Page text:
Despite being in a fully flat bed, I did not sleep particularly well on the flight. As is common on larger airplanes, it was not possible to control your surrounding temperature as there were no air vents above the seat. I went from freezing cold to burning hot and then back again during the course of the flight. Although the blanket was large and warm, the pillows were insubstantial and not very comfortable.

The entertainment options also included a standard flight tracker and two outside cameras that could be monitored during the trip. I ended up watching the landing at Incheon via the front camera.

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View as we approached Incheon Airport through the front camera

There were also some nice views out the window as we approached Seoul.

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Our flight route took us almost directly over the North Pole, then down through Russia and China and then around North Korea.

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Flight path via the onboard tracker

Here is the flight time and path from FlightAware:

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FlightAware

As you can see, the flight ended up being just 18 minutes shy of 15 hours.

One last point to note, Incheon Airport is not a good place to transit if you have a short layover before your next flight. The security line – which all transiting passengers are required to go through – is a huge mess with passengers from all incoming flights ushered into one of two lines.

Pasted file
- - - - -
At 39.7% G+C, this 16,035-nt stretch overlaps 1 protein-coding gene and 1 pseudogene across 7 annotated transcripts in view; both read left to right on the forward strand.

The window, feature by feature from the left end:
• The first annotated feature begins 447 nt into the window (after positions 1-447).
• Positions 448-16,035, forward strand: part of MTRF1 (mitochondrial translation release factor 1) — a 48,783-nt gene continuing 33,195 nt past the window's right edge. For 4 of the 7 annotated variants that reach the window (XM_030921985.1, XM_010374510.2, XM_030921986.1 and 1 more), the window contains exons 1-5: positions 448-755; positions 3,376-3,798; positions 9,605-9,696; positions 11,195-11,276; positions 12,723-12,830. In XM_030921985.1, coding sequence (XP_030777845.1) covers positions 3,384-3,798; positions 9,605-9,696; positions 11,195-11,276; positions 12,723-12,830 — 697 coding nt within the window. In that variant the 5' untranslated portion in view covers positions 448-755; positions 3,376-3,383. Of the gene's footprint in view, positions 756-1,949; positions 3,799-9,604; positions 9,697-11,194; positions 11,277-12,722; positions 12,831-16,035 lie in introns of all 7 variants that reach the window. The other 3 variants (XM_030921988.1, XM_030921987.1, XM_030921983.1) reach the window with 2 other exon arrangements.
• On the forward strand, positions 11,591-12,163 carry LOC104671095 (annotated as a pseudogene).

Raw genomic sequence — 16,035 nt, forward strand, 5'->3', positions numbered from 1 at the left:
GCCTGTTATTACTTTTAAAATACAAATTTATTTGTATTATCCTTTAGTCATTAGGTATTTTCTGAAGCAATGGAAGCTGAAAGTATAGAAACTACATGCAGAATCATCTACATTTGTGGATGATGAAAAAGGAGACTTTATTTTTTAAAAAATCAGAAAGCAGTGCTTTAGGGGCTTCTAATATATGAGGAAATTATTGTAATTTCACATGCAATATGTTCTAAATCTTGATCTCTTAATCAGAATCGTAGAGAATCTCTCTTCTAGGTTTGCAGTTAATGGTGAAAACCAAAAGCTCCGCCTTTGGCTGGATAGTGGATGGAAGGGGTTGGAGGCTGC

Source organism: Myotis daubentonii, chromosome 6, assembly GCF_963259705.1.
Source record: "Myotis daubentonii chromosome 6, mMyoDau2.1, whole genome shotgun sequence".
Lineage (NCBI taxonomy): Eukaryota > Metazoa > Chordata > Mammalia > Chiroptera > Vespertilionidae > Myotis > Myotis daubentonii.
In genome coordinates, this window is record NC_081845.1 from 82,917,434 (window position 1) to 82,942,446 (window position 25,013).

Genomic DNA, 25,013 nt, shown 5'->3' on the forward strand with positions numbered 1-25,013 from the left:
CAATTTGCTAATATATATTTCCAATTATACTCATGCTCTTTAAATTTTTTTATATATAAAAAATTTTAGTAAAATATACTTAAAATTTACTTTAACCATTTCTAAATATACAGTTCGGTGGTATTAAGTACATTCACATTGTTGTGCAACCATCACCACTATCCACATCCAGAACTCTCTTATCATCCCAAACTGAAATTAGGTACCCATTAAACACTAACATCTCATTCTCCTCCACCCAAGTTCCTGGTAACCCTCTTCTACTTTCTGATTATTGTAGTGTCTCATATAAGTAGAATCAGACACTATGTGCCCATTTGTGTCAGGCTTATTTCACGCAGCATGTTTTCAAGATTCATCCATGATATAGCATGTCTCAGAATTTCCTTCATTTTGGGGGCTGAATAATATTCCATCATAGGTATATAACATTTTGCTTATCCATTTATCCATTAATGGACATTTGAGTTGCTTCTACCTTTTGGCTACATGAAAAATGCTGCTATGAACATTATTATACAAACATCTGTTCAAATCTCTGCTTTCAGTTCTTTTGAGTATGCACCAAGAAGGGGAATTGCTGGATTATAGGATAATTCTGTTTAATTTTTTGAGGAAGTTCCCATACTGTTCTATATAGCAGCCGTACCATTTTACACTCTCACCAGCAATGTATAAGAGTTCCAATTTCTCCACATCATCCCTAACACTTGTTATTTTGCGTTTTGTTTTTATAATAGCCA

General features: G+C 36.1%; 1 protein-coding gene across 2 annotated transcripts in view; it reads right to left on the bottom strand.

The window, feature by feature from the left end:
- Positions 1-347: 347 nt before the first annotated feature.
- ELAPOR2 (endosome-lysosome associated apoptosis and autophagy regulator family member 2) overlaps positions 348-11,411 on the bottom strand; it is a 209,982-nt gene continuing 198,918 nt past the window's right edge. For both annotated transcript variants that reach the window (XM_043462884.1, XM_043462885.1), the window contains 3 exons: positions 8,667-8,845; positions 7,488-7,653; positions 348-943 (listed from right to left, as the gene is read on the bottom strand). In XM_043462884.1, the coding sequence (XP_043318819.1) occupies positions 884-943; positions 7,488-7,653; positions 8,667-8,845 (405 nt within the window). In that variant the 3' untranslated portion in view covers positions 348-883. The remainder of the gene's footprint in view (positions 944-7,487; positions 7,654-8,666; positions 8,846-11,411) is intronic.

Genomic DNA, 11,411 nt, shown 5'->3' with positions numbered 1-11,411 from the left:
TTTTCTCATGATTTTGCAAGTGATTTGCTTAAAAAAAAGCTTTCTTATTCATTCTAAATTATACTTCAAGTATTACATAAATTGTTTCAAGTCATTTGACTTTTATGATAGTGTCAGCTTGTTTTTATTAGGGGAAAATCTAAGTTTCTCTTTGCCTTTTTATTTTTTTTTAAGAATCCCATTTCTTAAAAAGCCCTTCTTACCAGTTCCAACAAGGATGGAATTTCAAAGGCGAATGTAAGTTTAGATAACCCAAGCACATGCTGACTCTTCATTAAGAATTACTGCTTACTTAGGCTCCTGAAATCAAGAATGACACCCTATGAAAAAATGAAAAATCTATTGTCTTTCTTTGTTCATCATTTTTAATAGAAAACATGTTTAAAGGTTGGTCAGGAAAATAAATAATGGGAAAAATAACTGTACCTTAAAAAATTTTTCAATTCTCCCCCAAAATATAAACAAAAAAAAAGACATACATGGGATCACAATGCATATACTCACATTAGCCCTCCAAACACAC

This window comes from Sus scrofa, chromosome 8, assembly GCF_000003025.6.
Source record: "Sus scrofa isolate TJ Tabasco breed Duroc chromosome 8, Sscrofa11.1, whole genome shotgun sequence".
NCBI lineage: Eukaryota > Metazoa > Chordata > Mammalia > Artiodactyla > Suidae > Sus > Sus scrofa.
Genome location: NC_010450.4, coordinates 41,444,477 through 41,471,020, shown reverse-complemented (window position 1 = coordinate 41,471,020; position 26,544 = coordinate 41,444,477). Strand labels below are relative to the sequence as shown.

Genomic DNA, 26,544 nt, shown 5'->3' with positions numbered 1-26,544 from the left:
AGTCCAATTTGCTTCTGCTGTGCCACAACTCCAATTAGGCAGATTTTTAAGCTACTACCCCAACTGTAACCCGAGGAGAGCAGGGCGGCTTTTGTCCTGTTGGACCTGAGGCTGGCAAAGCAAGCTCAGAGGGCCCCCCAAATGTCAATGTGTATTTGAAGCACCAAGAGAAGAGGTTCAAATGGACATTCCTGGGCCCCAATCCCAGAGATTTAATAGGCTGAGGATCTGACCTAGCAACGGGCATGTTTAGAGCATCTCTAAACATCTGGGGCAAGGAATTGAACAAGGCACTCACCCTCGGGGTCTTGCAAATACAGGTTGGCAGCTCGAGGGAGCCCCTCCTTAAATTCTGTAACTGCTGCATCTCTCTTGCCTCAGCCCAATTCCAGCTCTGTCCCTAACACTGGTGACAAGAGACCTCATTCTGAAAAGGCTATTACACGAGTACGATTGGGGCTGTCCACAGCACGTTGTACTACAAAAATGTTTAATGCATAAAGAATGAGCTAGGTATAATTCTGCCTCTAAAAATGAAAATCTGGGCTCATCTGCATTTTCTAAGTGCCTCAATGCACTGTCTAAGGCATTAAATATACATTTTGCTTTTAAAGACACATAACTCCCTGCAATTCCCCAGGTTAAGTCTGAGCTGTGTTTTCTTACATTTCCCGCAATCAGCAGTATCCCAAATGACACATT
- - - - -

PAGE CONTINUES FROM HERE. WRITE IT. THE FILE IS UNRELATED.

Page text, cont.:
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First line – not even sure what this was for

I’ve waited in one of these lines for almost an hour before. The line when I arrived this time was even longer. Fortunately, as my flight to Singapore was supposed to be leaving in only a few minutes, I was permitted, with some pleading, to skip most of the security line. In my experience the airports in Japan and Hong Kong are much better at handling transiting passengers as they have more security checkpoints.

Summary

I found my business class seat to be reasonably comfortable with lots of room and privacy, and in my opinion that’s the most important criteria for judging a business class product. Further, for a mere 75,000 miles and $34, this itinerary was a veritable steal.

 

Flight Review: Jetstar Asia Airways – Singapore to Da Nang, Vietnam

Jetstar Airways is a Qantas owned low-cost carrier that operates in Australia and New Zealand. The Jetstar Group also includes Jetstar Asia Airways, based in Singapore; Jetstar Pacific Airways, based in Vietnam; and Jetstar Japan. Qantas owns only a minority interest in each of these Asia based carriers.

Jetstar Asia, the Singapore based entity, flies to 22 destinations in North and Southeast Asia with a fleet of 18 Airbus A320 aircraft. Since relocating to Singapore in 2014, I’ve flown on a number of these routes.

At the end of August, we travelled to Vietnam for a long weekend and to get there, we flew Jetstar Asia from Singapore to Da Nang. Below is a review of our flight and some general observations on Jetstar Asia

Jetstar Asia Airways 541
Singapore to Da Nang
Airbus A320
Thursday, 31 August 2017
Depart: 17:25
Arrive: 19:05
Duration: 2 hours 30 minutes

Booking

Like its US counterparts, Jetstar is a low-cost carrier that charges extra for everything from picking your own seat to checking luggage. Even water and light snacks cost extra. However, I find the rules and fees to be a bit less draconian than those on similar airlines in the US.

For example, Jetstar Asia allows carry-on baggage of 7kg (15 lbs) per passenger for free, without the limiting size restrictions that are all too common on US airlines.